As part of an innovative research project exploring how to keep people away from the criminal justice system, researchers from the Australian National University returned to Cowra recently to hear from local community members and service providers.
Dr Jill Guthrie, Dr Phyll Dance, Dr William Fogarty, Dr Cressida Fforde, Mr Len Kanowski and Ms Corinne Walsh spent five days in Cowra conducting face-to-face interviews and focus groups with a range of people, including senior school students, school and TAFE teachers, hospital and health workers, mental health workers, PCYC staff, the Aboriginal Land Council, the Shire council, judiciary, Centrelink, youth workers, and local residents.
The visit marked the second fieldwork trip as part of the three year Australian Research Council-funded research project. The project kicked off in December 2012, and a number of visits were made to Cowra in 2013 to bring the community on board, obtain ethics approvals, and plan how to recruit participants into the research. Posters, pamphlets and a website have aided in spreading the word about the project. Data collection began this year with the first fieldwork trip conducted in April.
ANU Research Fellow, Dr Jill Guthrie, who is leading the project, said her team has gained valuable first-hand evidence through talking to key community members including young people about living in Cowra and what can be done to prevent its youth from getting into trouble.
"Service providers and community members have given us a wealth of useful information and we are beginning to identify common themes. It is clear that there are many positive influences in the town and people are passionate about working with young people. A very exciting outcome is the formation of a Youth Group from a meeting with Erambie Community members. We also know, however, that when any young person is enduring turmoil or rapid change in their lives, or does not have meaningful, sustainable things to engage in, they are likely become involved in troublesome activities which put them at risk of coming into contact with police and the justice system," Dr Guthrie said.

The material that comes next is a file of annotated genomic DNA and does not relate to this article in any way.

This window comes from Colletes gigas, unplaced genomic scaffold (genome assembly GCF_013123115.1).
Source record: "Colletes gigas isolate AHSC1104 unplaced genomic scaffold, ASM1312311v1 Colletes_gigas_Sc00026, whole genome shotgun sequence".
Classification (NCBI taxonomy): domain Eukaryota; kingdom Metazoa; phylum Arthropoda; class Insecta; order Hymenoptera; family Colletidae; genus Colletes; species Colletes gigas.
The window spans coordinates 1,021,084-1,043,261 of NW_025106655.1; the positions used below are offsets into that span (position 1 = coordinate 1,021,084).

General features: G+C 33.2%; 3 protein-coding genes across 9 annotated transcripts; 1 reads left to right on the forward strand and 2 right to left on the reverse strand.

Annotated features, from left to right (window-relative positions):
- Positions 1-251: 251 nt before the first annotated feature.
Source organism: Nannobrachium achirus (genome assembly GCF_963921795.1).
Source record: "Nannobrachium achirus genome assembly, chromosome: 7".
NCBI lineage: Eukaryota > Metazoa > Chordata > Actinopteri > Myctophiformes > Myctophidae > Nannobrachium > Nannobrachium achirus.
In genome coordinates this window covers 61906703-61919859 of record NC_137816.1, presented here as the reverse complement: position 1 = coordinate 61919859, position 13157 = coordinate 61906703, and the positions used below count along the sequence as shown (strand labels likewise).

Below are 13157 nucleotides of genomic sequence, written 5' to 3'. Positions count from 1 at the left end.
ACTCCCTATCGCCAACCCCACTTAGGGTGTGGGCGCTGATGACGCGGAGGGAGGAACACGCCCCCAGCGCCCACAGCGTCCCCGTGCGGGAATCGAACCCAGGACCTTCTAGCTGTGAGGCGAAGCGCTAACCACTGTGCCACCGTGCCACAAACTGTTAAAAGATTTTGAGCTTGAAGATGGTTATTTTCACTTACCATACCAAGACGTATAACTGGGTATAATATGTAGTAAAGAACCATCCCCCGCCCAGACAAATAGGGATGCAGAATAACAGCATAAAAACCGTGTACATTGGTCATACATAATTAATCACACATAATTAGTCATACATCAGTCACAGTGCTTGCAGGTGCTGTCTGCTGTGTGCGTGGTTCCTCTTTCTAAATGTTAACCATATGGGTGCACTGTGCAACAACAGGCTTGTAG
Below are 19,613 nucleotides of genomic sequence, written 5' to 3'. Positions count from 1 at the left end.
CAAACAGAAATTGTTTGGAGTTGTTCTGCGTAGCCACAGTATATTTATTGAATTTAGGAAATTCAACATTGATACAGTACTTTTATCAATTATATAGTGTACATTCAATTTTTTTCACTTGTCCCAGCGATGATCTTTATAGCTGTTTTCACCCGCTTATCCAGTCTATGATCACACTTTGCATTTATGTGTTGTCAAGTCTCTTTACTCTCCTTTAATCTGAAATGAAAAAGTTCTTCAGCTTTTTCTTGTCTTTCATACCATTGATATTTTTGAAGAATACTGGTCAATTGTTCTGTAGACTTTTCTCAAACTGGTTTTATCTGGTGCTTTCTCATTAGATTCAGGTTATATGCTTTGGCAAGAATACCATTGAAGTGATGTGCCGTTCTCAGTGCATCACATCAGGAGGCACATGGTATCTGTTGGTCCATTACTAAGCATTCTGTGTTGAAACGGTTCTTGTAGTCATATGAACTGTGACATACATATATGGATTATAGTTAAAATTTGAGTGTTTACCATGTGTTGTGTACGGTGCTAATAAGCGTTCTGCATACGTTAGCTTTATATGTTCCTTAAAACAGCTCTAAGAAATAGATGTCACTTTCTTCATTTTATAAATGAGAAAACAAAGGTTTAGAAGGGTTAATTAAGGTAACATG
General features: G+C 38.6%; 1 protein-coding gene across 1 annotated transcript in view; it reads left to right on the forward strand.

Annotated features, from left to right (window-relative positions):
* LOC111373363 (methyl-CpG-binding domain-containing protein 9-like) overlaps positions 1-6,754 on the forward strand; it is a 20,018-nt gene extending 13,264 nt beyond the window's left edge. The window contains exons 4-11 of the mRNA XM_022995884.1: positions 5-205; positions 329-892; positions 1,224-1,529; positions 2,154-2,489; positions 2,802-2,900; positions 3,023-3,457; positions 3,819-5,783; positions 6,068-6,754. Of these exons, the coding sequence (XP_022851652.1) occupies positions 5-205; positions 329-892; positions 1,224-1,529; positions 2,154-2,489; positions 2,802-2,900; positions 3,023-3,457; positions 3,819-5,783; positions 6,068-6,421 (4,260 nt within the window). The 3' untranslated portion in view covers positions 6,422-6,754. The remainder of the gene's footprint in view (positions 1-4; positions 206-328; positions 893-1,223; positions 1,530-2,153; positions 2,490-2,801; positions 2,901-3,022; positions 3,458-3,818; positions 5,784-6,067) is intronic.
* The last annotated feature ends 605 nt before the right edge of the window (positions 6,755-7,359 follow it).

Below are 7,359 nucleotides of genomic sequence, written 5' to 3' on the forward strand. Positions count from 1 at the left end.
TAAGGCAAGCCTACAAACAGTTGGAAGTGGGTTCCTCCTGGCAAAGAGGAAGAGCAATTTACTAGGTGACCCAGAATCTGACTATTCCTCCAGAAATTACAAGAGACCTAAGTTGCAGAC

"The community is fully aware of what's working and what isn't. We've heard consistent messages from all sectors in Cowra. What is clear is that detention or gaol rarely has positive outcomes for any party involved. The aim of our project is to explore effective alternatives to prison which ought to be invested in, such as better, more-integrated services, and holistic and long-term initiatives which address the underlying reasons why a person gets into trouble in the first place," explained Dr Guthrie.
The research team were fortunate enough to meet with senior students at St Raphael's High and Cowra High including several graduates of the very successful Breakaway Program and key people currently involved in running the program.
The research team expressed sincere thanks to all those who have participated in the research project to date, adding that everyone has been extremely positive, enthusiastic and cooperative.
The research teams plans to make a few more trips to Cowra this year and are keen to talk to as many people as possible, especially young people. They welcome enquiries from anyone interested in the research to contact the research team on 1800 010 448 (free call), email firstname.lastname@example.org or check out the website http://ncis.anu.edu.au/cowra/ if you are over the age of 16 and are living/have lived in Cowra, particularly if you or someone you know has ever been involved with the Juvenile Justice or Corrective Services System.